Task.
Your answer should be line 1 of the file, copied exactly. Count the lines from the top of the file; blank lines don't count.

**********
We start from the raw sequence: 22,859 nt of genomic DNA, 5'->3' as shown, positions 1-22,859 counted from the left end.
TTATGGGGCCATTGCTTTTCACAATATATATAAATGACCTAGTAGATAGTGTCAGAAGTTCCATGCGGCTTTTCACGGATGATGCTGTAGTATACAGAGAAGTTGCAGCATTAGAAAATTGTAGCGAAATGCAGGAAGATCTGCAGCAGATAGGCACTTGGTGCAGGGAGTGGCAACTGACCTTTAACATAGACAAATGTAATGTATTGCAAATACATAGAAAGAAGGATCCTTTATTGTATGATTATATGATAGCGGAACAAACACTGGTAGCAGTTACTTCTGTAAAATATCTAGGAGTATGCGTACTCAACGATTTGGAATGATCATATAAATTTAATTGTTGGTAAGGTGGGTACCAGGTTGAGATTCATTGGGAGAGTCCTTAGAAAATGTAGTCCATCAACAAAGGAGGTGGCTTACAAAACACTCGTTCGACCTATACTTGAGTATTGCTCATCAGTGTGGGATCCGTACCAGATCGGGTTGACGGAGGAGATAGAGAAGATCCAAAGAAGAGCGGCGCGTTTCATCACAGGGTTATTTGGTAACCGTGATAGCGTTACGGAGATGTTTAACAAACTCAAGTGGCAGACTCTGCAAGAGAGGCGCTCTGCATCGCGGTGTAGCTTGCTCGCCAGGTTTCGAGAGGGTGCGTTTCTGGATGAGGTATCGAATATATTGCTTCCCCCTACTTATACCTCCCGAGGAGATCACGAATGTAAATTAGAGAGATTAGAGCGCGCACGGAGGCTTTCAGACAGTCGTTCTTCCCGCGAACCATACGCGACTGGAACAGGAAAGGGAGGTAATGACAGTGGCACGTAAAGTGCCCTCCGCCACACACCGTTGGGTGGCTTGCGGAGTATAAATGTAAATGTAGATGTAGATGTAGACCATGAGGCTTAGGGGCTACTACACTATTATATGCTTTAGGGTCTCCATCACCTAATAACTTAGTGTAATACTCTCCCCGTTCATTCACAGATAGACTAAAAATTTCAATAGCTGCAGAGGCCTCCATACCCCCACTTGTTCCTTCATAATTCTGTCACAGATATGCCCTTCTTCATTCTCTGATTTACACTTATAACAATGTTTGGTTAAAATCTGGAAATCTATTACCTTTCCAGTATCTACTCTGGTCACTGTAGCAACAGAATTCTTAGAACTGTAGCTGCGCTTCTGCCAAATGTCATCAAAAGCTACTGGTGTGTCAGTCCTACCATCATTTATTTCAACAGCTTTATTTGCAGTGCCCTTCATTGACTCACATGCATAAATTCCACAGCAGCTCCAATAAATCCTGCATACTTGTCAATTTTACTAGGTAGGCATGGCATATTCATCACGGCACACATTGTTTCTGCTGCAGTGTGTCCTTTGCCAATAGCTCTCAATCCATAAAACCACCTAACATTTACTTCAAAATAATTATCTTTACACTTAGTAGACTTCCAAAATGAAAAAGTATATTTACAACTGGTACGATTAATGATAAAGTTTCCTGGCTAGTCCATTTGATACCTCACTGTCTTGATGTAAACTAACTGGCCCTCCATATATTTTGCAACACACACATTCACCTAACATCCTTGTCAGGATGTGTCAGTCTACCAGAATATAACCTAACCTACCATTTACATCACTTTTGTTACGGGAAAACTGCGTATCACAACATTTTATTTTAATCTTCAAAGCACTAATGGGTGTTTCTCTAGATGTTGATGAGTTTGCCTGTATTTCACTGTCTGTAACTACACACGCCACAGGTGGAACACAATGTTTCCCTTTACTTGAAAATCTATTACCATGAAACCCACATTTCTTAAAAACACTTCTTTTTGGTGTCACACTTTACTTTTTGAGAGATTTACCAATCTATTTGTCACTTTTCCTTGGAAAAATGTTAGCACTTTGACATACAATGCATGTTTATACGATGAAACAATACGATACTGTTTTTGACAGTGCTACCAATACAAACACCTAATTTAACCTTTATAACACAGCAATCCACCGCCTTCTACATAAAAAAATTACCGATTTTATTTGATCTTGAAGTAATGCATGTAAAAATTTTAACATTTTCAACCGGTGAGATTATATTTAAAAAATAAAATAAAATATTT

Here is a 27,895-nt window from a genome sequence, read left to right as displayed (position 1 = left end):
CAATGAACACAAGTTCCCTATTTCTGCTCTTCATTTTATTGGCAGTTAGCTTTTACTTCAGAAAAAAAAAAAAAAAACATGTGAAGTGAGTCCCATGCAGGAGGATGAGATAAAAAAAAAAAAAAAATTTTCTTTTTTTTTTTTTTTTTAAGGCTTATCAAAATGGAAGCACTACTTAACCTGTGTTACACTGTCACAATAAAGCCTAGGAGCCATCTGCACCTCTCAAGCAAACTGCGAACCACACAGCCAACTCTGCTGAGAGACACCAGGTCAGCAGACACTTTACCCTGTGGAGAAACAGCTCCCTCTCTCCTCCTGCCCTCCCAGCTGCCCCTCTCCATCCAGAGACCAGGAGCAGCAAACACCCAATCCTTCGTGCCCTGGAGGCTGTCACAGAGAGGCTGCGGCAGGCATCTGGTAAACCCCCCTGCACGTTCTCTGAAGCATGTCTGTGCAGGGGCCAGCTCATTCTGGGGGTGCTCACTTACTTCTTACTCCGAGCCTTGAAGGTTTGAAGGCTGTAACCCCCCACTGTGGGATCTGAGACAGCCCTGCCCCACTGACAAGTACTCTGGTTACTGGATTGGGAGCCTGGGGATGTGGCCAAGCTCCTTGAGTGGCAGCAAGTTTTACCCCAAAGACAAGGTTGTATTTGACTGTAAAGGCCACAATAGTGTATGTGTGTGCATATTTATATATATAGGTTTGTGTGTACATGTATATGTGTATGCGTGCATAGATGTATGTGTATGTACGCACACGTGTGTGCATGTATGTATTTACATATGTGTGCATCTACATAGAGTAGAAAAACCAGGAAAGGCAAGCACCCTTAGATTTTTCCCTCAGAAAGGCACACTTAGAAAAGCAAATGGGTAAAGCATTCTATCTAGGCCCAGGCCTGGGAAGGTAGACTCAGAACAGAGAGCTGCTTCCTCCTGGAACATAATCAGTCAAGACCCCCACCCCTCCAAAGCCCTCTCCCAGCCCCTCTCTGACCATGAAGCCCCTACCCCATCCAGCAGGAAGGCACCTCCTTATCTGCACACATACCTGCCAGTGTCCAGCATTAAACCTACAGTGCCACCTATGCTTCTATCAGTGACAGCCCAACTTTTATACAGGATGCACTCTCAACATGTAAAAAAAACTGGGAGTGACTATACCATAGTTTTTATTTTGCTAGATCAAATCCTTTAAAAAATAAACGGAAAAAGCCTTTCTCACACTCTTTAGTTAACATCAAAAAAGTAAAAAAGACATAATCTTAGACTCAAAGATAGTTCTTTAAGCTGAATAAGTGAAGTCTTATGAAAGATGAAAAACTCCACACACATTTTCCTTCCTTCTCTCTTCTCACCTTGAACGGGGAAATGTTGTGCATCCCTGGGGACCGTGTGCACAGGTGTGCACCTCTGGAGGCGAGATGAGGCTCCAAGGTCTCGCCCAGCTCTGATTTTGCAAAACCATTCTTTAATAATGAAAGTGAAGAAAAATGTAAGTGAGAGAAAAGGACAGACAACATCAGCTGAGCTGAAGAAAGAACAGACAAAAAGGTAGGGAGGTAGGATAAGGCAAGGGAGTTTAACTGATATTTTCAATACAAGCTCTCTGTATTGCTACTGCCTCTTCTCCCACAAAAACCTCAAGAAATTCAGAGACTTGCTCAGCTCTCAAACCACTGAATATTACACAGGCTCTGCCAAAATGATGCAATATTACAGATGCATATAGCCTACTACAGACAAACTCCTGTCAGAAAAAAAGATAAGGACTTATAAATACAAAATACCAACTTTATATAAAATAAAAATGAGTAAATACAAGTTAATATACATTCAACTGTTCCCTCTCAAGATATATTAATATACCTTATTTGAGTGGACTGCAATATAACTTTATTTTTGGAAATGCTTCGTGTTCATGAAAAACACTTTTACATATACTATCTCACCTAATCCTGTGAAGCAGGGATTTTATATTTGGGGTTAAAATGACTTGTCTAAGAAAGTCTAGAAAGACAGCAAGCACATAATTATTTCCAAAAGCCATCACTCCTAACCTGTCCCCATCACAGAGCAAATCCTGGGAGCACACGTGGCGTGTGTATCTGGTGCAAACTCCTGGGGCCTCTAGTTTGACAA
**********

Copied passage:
We start from the raw sequence: 22,859 nt of genomic DNA, 5'->3' as shown, positions 1-22,859 counted from the left end.